"There Are Good Reasons Not to Disparage Your Opponent, Especially in Court Filings"

A reminder from Judge Thapar that insults and invective are no substitute for argument.


Today the U.S. Court of Appeals for the Sixth Circuit decided Bearden v. Ballad Health. As the brief opinion makes amply clear, the judges did not think much of the appellant's advocacy. The opinion by Judge Thapar begins:

As our court has previously explained, there are good reasons not to disparage your opponent, especially in court filings. "The reasons include civility; the near-certainty that overstatement will only push the reader away . . . ; and that, even where the record supports an extreme modifier, the better practice is usually to lay out the facts and let the court reach its own conclusions." Bennett v. State Farm Mut. Auto. Ins. Co., 731 F.3d 584, 585 (6th Cir. 2013) (cleaned up). The most important reason here is that counsel's colorful insults do nothing to show that his clients have standing to bring this lawsuit. We affirm the district court's dismissal for lack of jurisdiction.

And what sorts of insults were at issue?  A few examples from the opinion:

  • That MEAC "surrendered to [Ballad] much in the manner Marshal Petain surrendered France to Adolph Hitler." R. 48-1, Pg. ID 942.
  • That the Ballad merger was an "Octopus which was birthed by [two individuals] on one of the local golf courses while [they] were walking down the 'green fairways of indifference,' to the health, safety and welfare of millions of people." Id.; see also id. at 949 (referring to the merged entity as "the Levine-Greene Octopus").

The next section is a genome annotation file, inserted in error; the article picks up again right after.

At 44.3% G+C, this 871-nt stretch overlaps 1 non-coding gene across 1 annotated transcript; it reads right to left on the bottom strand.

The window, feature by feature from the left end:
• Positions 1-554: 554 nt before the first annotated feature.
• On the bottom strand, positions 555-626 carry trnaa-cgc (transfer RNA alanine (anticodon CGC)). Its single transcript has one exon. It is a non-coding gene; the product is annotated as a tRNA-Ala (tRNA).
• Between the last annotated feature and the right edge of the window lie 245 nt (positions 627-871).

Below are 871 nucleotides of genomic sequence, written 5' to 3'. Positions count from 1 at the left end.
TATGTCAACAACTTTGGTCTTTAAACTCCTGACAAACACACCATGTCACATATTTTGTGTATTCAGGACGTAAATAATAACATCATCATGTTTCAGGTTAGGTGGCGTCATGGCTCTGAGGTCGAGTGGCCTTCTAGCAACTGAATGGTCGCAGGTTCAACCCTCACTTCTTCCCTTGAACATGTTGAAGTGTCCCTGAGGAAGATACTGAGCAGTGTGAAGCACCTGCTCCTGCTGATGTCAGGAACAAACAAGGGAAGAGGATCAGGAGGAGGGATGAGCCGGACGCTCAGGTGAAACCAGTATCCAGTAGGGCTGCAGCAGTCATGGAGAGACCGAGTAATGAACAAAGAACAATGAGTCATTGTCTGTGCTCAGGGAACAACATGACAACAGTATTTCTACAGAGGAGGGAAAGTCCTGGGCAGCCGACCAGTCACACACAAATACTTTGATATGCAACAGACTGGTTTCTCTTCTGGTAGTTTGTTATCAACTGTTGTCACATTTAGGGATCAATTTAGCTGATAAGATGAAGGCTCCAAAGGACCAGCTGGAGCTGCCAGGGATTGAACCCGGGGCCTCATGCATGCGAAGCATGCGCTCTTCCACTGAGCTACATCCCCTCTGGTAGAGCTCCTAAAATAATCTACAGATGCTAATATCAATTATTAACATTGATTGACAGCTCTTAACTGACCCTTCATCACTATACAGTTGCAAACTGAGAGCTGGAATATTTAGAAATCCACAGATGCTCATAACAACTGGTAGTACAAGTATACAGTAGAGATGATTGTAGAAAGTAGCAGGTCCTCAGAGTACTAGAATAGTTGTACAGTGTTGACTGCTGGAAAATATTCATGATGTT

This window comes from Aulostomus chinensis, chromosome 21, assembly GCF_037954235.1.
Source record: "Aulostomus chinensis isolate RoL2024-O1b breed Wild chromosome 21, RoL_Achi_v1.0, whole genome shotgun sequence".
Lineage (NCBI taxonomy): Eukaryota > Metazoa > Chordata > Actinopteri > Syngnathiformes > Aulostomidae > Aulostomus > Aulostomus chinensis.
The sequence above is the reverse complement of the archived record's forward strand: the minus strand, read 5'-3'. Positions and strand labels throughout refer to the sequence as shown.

• That Ballad and MEAC are "intertwined in an incestuous relationship, the likes of which have not been seen since the days of Sodom and Gomorrah." Id. at 950; see also id. at 943 (describing the defendants as in "an incestuous, antitrust relationship").
  • That the Tennessee Department of Health's failure to supervise the defendants "is akin to the Tennessee Bureau of Investigation allowing criminals to rape, murder, pillage, loot and plunder on its watch, while its agents stand by." Id. at 951.
  • That "a virus has been effectively introduced into the Ballad Board which has sickened all 11 directors, and which requires their permanent quarantine." Id. at 954.

And that's only some of it.

Not only does the Court reject the appellants theory of standing, Judge Thapar adds this cautionary note at the close of his opinion.

One last note. Like the district court, we take a moment to remind plaintiffs' counsel that, as an officer of the court, he is expected to treat other parties in the case (as well as their counsel) with courtesy and professionalism. "Careful research and cogent reasoning, not aspersions, are the proper tools of our trade." U.S.I. Props. Corp. v. M.D. Constr. Co., 860 F.2d 1, 6 n.2 (1st Cir. 1988). That is of course not to say that legal documents must be written in dry legalese. Nor is it to criticize passionate and forceful advocacy in aid of a client's cause—a lawyerly virtue that counsel has displayed at points in this litigation. But just as one cannot "equate contempt with courage or insults with independence," we cannot dismiss the disparaging statements in this case as mere stylistic flourishes or vigorous advocacy. Sacher v. United States, 343 U.S. 1, 14 (1952). Counsel will best serve his clients if he remembers this going forward.

This is all good advice, though I am not sure appellant's counsel will want to hear it.